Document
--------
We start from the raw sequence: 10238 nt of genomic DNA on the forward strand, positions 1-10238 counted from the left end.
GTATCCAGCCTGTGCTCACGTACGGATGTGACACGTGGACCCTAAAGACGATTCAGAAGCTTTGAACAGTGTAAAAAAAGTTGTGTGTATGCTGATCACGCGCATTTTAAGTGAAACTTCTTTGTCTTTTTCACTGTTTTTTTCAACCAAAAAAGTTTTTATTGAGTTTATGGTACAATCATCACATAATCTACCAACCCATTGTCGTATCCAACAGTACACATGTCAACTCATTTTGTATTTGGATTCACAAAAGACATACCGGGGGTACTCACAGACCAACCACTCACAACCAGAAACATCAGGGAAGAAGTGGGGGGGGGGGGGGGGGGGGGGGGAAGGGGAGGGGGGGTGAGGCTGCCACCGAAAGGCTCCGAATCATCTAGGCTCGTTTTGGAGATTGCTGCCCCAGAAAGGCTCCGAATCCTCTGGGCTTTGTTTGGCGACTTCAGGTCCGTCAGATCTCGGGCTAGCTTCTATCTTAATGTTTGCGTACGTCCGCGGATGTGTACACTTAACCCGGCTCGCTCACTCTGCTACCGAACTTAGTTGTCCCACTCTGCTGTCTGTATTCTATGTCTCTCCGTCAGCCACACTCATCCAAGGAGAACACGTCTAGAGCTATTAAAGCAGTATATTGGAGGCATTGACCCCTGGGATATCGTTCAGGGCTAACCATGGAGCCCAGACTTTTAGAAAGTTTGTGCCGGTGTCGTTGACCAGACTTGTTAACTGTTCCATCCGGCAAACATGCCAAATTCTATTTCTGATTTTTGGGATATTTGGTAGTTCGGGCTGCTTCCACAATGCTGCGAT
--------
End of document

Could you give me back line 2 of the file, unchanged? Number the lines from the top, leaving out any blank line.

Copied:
GTATCCAGCCTGTGCTCACGTACGGATGTGACACGTGGACCCTAAAGACGATTCAGAAGCTTTGAACAGTGTAAAAAAAGTTGTGTGTATGCTGATCACGCGCATTTTAAGTGAAACTTCTTTGTCTTTTTCACTGTTTTTTTCAACCAAAAAAGTTTTTATTGAGTTTATGGTACAATCATCACATAATCTACCAACCCATTGTCGTATCCAACAGTACACATGTCAACTCATTTTGTATTTGGATTCACAAAAGACATACCGGGGGTACTCACAGACCAACCACTCACAACCAGAAACATCAGGGAAGAAGTGGGGGGGGGGGGGGGGGGGGGGGGAAGGGGAGGGGGGGTGAGGCTGCCACCGAAAGGCTCCGAATCATCTAGGCTCGTTTTGGAGATTGCTGCCCCAGAAAGGCTCCGAATCCTCTGGGCTTTGTTTGGCGACTTCAGGTCCGTCAGATCTCGGGCTAGCTTCTATCTTAATGTTTGCGTACGTCCGCGGATGTGTACACTTAACCCGGCTCGCTCACTCTGCTACCGAACTTAGTTGTCCCACTCTGCTGTCTGTATTCTATGTCTCTCCGTCAGCCACACTCATCCAAGGAGAACACGTCTAGAGCTATTAAAGCAGTATATTGGAGGCATTGACCCCTGGGATATCGTTCAGGGCTAACCATGGAGCCCAGACTTTTAGAAAGTTTGTGCCGGTGTCGTTGACCAGACTTGTTAACTGTTCCATCCGGCAAACATGCCAAATTCTATTTCTGATTTTTGGGATATTTGGTAGTTCGGGCTGCTTCCACAATGCTGCGAT